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Tuesday, September 4, 2012

Who Let the Dogs Out: Pekingese.

Domesticity aside, dogs are usually considered masculine animals. You rarely, if ever, see puppies on birthday cards intended for girls. Dog meat contains a lot of yang (masculine) energy. "Bitch," the term for a female dog, denotes a woman acting like a man. No matter how cute a dog is, it's still masculine.



There are still some dogs that would make people question that perception. Toy dogs with long hair, like the Pekingese above, tend to be seen not as fully feminine, but definitely effeminate in American culture. This is not so in China, where the Pekingese is associated with royalty and, umm, this:



Pekingese dogs are based off of the Chinese perception of a lion (also called a Foo Dog or shishi). Not a real lion - a creature the Chinese made up out of every awesome animal on the planet after hearing stories about lions. China has never had lions, but they heard that whatever a lion was, it was the king of beasts. They also presumably had to get in the car - err, rickshaw - if a lion ever came around. 

The Chinese soon began breeding dogs on their idea of "lion." The "lion" had poofy hair; check. The monkey face, well, they improvised by making the Pekingese's face as flat as possible. (British show standards later outright said, "muzzle must be apparent." Good show!) Other origin stories say that the Pekingese was a cross between a lion and a monkey (or some other small animal). Whatever the case, the Pekingese was treated as a being so sacred that it could chase away demons - and foreigners.

RAWR! >:3


For the longest time, Pekingese could only be owned by members of the Chinese Imperial Palace. In particular, the Empress Dowager Cixi was very fond of Pekingese and kept several in her palace - supposedly, one for every outfit she could manage. For those of you who do not know Chinese history, Cixi was one of the many reasons China hated female rulers; she was basically their Marie Antoinette. As if building a giant jade boat instead of giving her country a decent military was not enough of a slap in the face, she also set the standards for the Pekingese breed. Charming.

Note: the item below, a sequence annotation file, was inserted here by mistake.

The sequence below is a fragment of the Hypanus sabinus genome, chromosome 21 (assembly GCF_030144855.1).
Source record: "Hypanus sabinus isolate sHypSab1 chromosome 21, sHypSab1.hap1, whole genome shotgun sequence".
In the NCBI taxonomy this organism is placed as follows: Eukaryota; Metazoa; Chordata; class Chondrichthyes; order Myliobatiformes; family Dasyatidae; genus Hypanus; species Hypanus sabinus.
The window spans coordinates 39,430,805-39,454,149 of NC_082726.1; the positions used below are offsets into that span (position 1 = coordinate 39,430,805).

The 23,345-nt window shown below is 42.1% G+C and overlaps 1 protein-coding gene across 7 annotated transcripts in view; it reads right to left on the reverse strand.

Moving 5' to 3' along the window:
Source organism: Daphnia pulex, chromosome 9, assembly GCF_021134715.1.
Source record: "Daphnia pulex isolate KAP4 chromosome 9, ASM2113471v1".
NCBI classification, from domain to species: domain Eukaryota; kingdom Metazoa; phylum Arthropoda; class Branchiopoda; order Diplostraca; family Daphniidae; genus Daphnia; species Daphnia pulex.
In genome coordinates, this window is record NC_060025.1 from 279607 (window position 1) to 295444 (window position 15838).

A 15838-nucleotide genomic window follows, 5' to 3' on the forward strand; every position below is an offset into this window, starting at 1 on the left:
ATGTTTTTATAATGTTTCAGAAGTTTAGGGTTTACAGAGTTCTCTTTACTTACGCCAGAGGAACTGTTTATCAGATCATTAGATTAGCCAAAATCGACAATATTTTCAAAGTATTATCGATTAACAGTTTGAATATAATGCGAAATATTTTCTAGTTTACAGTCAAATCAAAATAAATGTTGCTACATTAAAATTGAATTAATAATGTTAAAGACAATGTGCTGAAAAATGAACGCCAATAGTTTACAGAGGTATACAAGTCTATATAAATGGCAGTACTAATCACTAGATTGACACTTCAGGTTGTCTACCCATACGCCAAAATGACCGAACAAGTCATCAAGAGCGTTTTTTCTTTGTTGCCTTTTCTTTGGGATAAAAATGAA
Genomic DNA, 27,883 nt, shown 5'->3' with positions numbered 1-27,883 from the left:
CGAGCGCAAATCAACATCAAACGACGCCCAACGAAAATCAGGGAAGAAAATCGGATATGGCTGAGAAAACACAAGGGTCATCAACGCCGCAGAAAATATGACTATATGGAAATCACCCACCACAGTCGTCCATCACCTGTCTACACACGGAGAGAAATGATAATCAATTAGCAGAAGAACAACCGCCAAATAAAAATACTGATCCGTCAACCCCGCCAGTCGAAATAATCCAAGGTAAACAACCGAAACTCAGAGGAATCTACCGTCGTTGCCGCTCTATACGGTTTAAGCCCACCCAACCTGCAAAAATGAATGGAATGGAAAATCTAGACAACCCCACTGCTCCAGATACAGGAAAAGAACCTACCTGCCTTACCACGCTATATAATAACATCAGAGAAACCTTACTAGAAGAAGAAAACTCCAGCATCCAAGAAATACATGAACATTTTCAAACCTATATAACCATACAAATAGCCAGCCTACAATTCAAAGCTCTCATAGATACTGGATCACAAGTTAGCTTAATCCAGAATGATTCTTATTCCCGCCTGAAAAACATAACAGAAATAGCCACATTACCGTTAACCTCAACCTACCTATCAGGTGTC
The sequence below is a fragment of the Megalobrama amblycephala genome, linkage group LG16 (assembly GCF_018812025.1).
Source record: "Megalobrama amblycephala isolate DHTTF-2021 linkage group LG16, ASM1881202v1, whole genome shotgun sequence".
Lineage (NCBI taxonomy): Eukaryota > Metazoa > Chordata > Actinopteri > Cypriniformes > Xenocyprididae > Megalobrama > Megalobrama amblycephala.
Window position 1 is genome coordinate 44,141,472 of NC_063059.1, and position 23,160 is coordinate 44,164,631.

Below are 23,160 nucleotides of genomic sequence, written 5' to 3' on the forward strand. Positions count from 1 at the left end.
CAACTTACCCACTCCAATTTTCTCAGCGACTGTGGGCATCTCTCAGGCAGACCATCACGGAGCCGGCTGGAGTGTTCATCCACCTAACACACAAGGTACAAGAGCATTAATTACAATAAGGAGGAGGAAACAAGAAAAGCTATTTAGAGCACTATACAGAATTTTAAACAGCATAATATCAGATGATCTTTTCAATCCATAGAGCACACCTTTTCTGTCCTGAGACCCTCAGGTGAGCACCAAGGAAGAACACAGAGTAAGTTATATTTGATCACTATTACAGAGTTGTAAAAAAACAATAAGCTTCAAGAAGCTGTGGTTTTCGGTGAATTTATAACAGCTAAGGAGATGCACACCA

As the Pekingese became even more popular outside of the court and spread to other countries, another disturbing trend came into fashion: "Sleeve Pekingese." Pekingese were bred to be extra-small so that they could fit inside the flowy sleeves of the Chinese nobility. Thus concealed, they could be used for assassinations. Given how bitey a small dog can be, that should not be a surprise. Breeding for these mini-dogs of mini-dogs was eventually outlawed by another Chinese empress; this act alone makes her more palatable than Cixi.

Some dogs were born too late to directly benefit from Empress Tzu Hsi's kindness.


In general, breeding for small size in dogs is not the best idea. Toy dogs in general die from trauma more than anything else. Both the cardiovascular and neurological systems are at high risk. Flexible though the wolf genome may be, it has its limits.

The Pekingese also has some specific health requirements. The fur needs daily combing. The same coat that makes Pekes attractive can also lead to overheating. The flat face comes with its own issues, such as major eye problems and a high risk of respiratory disorders. There is virtually no way to screen for any of these.

You wanna know something really disturbing? Pekingese are one of the oldest breeds of dog. They go back at least 2,000 years. Genetically, they have more in common with wolves than Huskies. That just goes to show you how versatile the canine genome was before we started playing with it...and how easy it was to play with. The question is not, "can we do this?", but "should we?"

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